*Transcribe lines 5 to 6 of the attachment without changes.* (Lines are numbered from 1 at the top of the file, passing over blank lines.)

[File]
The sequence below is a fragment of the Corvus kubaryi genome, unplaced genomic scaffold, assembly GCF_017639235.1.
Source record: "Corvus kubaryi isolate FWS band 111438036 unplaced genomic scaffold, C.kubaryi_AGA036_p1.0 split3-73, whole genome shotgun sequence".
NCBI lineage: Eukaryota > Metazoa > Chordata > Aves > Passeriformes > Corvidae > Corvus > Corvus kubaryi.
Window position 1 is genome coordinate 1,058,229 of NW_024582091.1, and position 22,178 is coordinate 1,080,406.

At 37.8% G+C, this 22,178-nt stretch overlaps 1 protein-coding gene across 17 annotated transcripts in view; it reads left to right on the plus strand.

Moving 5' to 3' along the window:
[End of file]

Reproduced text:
At 37.8% G+C, this 22,178-nt stretch overlaps 1 protein-coding gene across 17 annotated transcripts in view; it reads left to right on the plus strand.

Moving 5' to 3' along the window: